Use Cases for Autonomous Vehicle Technology


A future with widespread autonomous vehicle (AV) technology could include less traffic, safer roads, and interconnected vehicles that allow drivers to sit back and enjoy the ride. Expected to reach $556.67 billion USD by 2026, the market place for AV technology is growing quickly. However, the industry still has a long way to go. In order for autonomous vehicle technology to properly function, it must work in conjunction with other areas. The five most relevant are listed below.

Five Use Cases


An autonomous vehicle is expected to generate 2 Petabytes (2 million GB) of data every year. It would take the best Wi-Fi available months to be able to transfer that amount of information. The nearly real-time speeds of 5G are 10 times faster than 4G. With its infrastructure and dense network, 5G makes the future of autonomous vehicles possible.


Decreased latency, another characteristic of 5G, can also benefit autonomous vehicles. 4G currently has a latency of 50 milliseconds, which can be seen as a large delay when it comes to passenger safety.

Smart Cities and the Internet of Things (IoT)

In order for an autonomous vehicle to make smart decisions, it requires information about its environment. Smart cities, which are IoT-ready, allow for that. A city that can report on traffic, signals, etc., can help a self-driving car move smarter and more easily navigate its way around town.

Data Management

Analyzing the amount of data a self-driving car produces takes time. With the potential of nearly 10 million cars hitting the road, edge computing can help streamline this analysis by examining it closer to the source.


Vehicle-to-everything (V2X) allows the information from autonomous vehicle sensors and other sources to travel through high-bandwidth, high-reliability, and low-latency channels. It creates an ecosystem that enables cars to communicate both with each other and with infrastructures including parking lots and traffic lights.

Not only can this improve vehicle safety, but it also gives drivers or passengers information about road conditions ahead, so that they can appropriately respond. When combined with Artificial Intelligence (AI), a self-driving car will be able to make that decision itself.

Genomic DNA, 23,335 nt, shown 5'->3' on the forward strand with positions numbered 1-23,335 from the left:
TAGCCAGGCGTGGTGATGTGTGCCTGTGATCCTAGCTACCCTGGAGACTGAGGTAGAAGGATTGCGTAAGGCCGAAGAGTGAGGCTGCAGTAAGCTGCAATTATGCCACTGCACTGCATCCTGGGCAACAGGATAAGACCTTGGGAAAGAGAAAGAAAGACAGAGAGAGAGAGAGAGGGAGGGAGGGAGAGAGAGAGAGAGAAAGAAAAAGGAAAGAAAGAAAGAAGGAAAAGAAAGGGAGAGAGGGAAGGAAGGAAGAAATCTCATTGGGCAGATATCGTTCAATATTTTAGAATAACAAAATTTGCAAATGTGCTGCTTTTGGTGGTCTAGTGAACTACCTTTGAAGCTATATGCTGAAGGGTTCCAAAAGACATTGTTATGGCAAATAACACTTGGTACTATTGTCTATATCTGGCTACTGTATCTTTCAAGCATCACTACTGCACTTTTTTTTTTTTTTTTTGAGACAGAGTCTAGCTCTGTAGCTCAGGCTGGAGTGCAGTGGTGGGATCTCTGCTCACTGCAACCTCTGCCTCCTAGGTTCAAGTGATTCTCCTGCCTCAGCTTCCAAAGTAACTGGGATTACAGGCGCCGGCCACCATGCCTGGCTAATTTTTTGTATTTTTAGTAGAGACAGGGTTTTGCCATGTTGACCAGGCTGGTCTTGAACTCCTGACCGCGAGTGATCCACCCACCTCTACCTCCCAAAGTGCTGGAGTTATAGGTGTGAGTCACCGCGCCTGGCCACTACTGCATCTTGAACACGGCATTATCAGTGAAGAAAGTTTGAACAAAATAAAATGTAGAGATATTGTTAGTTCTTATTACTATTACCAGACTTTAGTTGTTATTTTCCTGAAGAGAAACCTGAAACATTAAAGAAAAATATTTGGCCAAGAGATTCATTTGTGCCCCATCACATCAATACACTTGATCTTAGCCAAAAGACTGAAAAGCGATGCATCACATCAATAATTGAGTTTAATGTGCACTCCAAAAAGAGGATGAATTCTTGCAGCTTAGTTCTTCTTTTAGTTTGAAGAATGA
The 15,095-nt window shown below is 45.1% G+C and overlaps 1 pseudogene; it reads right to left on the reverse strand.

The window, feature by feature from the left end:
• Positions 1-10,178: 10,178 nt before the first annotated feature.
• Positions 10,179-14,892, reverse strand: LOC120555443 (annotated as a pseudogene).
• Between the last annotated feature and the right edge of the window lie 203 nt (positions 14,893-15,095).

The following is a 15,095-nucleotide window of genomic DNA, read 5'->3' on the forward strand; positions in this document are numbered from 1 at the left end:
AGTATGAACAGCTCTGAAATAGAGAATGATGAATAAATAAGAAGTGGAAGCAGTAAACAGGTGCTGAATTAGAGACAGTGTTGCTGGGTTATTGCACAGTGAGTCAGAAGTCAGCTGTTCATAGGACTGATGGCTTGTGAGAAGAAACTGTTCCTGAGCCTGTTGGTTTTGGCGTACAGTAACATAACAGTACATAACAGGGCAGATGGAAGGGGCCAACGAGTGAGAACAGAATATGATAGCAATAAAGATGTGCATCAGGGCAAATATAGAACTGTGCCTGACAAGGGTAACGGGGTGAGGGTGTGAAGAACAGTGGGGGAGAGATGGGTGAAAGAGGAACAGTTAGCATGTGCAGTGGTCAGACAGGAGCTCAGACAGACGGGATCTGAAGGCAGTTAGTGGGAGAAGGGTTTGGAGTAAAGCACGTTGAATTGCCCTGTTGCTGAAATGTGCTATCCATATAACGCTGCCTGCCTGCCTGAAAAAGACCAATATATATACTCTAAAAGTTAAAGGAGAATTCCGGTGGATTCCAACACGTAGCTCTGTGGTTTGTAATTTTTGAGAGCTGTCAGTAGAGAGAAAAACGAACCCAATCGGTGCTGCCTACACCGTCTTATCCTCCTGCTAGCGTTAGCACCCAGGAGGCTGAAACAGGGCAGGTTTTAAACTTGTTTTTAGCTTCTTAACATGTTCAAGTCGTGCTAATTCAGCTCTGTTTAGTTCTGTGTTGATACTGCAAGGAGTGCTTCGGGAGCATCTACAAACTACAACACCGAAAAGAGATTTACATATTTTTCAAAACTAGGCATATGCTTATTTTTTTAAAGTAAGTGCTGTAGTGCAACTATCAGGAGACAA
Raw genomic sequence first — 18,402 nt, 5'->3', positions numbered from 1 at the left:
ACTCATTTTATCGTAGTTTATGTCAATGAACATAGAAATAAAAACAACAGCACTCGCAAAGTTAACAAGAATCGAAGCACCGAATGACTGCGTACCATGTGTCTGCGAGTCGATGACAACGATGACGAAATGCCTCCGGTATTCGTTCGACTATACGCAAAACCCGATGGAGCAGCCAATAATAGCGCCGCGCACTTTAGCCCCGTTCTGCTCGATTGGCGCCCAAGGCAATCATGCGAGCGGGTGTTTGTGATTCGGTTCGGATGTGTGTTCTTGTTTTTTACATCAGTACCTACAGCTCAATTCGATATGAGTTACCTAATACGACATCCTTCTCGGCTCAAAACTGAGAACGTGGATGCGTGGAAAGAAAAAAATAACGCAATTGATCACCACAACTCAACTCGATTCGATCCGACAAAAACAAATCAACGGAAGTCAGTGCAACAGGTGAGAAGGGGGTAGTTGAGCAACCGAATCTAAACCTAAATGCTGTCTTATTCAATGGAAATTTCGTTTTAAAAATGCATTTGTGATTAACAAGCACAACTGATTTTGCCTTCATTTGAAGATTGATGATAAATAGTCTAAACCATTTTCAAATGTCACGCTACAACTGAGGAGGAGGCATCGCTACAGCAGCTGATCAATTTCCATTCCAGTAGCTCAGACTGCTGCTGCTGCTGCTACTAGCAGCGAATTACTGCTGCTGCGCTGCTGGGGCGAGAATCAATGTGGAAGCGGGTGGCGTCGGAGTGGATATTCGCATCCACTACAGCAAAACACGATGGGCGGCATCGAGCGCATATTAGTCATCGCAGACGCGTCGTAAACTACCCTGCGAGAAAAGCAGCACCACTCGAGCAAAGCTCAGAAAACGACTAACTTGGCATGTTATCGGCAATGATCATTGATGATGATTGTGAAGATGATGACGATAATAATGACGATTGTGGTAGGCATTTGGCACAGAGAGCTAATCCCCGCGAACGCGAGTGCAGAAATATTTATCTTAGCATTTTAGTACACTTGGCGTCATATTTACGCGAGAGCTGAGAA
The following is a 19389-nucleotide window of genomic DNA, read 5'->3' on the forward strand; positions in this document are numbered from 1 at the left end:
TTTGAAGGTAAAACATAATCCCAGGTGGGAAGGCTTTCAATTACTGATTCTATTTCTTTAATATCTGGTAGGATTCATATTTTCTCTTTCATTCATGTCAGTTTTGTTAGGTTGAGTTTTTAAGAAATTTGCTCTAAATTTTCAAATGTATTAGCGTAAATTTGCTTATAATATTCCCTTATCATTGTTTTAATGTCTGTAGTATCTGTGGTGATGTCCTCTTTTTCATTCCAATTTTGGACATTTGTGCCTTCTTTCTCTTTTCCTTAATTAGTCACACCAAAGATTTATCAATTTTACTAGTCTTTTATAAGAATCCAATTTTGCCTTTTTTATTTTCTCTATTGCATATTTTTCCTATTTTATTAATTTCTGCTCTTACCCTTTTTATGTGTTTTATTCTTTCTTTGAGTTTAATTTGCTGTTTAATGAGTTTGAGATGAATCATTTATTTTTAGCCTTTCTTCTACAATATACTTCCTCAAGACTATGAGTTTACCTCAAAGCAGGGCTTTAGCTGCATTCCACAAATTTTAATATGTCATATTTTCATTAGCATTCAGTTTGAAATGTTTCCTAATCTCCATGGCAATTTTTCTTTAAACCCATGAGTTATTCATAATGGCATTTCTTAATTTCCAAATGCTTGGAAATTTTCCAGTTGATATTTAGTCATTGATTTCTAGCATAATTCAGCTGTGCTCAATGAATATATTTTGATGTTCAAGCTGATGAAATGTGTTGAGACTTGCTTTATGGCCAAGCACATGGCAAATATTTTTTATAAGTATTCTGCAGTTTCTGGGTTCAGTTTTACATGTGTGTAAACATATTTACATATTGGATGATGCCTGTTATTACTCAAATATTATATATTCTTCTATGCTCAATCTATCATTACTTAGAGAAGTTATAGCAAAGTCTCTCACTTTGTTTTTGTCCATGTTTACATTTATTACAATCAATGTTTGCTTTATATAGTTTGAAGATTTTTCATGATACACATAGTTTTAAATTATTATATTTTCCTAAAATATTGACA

A study from NAMIC found that 42% of surveyed consumers said that no matter how long the technology was available, they would refuse to ride in fully automated vehicles. Similarly, 46% of respondents were skeptical about using fully automated vehicles for ride-sharing services. In order to gain public trust, the right infrastructure needs to be in place.

Data management challenges, safety concerns, and high manufacturing costs are roadblocks that can prevent widespread autonomous vehicle adoption. However, as large manufacturers and automotive organizations continue to enhance and improve the technology, the potential for an autonomous future continues to grow.

Train Your Team in Autonomous Vehicle Technology

Prepare your organization for the latest developments in AV technology with training in foundational and practical applications of autonomous, connected, and intelligent vehicle technologies. Developed by leading experts in the field, the IEEE Guide to Autonomous Vehicle Technology is a seven-course training program offered online.

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(18 October 2019). Who Will Use Self-Driving Cars?. PYMNTS.

Zoria, Sophie. (1 November 2019). 5 Striking Uses For Autonomous Driving Technology. Customer Think.

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  1. Mobility-as-a-Service (MaaS) - IEEE Innovation at Work - December 27, 2019

    […] Autonomous vehicle technology is helping accelerate the growth of MaaS. As more people move away from owning vehicles, a variety of reliable transportation options will be needed for everyday use. Because they lack a driver, autonomous networks could provide consumers with a cheaper transportation option than traditional taxis and car-sharing services. […]

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